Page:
I realized some time ago that my two passions, architecture and food, should not be mutually exclusive. In fact, the amalgamation of food and architecture would reverse a five-hundred year separation and establish a self-reliant, sustainable food delivery system. We have always had a practical need for food but have a habit of separating agriculture from our living spaces. Wendell Berry offers an insight to the cause and dramatic effect of this separation here. Also, the reliance on fossil fuels to deliver our food to us from far-off places is bound for disaster. Increased prices to transport goods coupled with soil erosion and fertilizer heavy agriculture have rendered our current food system, and overall habitat, unsustainable and teetering on the edge of extinction. The days of the three-thousand mile cesar salad are coming to a close.
However, if people and food were intelligently combined again we would gain an understanding of its importance to our lives, and quite possibly eat more nutritious food. As explained in the contact doctrine, our hands-on connection with nature enhances our understanding on how to grow with, care for, and responsibly utilize it. Just as this can be applied to trees and animals, we can take advantage of the connections with our food supply.
moss’s dedication continued when, after a visit to coop endowed Milwaukee and Madison, Wisconsin, I noticed Chicago lacked even one food coop. After a search I came across the fledgling Dill Pickle Food Coop, whom was attempting to open a store in or around Logan Square. I contacted them and offered to help with site selection and design so they could get off the ground. Two years later I am a vested member of the coop and have designed the new store.
The new space, located at 3039 West Fullerton Avenue (near Sacramento), echoes the ethos of the sustainable food movement by reclaiming waste and working in harmony with the land (or in this case the structure). The existing wood floor, imperfections and all, will be refinished, the existing masonry walls will be cleaned and sealed, and the existing doors will be adaptively reused as windows in a new vestibule enclosure. Even the existing ductwork will find new life as new lighting fixtures, designed by a group of UIC industrial design students. The roof will even be planted with an edible landscape to help retain stormwater, reduce urban heat island effect, and, possibly most importantly, provide produce stock for the store. Can’t get much more local than that, after all!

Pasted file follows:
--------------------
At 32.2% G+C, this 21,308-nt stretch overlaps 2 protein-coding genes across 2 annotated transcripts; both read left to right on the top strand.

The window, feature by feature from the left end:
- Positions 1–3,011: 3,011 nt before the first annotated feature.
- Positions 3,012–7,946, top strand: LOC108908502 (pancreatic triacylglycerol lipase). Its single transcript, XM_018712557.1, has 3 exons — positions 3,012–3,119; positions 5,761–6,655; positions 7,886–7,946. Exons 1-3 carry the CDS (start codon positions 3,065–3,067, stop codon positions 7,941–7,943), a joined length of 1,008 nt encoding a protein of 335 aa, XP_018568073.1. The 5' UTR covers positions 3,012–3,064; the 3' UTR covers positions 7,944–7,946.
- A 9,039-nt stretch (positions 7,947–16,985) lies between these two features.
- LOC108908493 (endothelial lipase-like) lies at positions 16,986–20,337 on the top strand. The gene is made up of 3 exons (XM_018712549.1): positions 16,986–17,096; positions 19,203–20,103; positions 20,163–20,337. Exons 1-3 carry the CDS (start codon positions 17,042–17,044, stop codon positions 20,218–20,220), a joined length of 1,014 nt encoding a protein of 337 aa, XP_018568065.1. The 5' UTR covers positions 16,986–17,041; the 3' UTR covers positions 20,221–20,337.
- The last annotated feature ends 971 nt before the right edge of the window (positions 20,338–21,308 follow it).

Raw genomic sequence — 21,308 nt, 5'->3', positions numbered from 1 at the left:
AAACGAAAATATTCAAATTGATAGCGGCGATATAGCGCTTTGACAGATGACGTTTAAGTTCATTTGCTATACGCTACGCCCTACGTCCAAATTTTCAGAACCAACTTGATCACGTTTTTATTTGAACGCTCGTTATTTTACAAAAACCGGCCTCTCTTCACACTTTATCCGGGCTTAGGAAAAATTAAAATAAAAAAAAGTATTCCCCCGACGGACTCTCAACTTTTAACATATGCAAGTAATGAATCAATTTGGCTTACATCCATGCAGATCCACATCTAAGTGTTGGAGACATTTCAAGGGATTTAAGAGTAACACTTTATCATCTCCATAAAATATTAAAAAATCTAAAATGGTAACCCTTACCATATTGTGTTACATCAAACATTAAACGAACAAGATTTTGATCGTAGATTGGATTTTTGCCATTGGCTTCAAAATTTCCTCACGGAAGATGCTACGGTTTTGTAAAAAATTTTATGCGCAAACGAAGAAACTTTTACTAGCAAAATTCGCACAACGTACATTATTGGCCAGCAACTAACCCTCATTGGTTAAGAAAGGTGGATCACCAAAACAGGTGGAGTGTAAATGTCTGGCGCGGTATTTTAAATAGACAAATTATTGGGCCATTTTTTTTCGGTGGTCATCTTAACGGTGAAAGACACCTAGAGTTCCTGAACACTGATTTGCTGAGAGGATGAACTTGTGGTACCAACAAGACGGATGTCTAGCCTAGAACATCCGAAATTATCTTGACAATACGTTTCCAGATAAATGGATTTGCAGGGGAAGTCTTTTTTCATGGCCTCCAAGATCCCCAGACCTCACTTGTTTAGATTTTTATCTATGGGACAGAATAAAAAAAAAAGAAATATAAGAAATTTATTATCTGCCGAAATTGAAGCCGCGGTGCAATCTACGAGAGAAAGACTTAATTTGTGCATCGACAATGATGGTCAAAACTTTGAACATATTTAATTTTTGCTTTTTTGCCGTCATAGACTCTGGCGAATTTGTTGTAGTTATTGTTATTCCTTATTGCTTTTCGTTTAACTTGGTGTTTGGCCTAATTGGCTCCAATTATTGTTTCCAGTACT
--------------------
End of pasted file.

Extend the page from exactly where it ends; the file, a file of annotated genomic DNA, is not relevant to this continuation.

This is only a small step towards edible architecture. While we have put Dill Pickle coop members in direct connection with local farmers and sustainable design, the same principals must be applied to public space as well. It all starts with harnessing water and sun, the building blocks of plants and their photosynthetic process. Every element of the urban environment will have to find ways to channel and collect these precious resources for use in edible urban landscapes. That could mean planted roofs, edible planted swales between every street and building, or a fully connected natural corridor that weaves through and incorporates built space.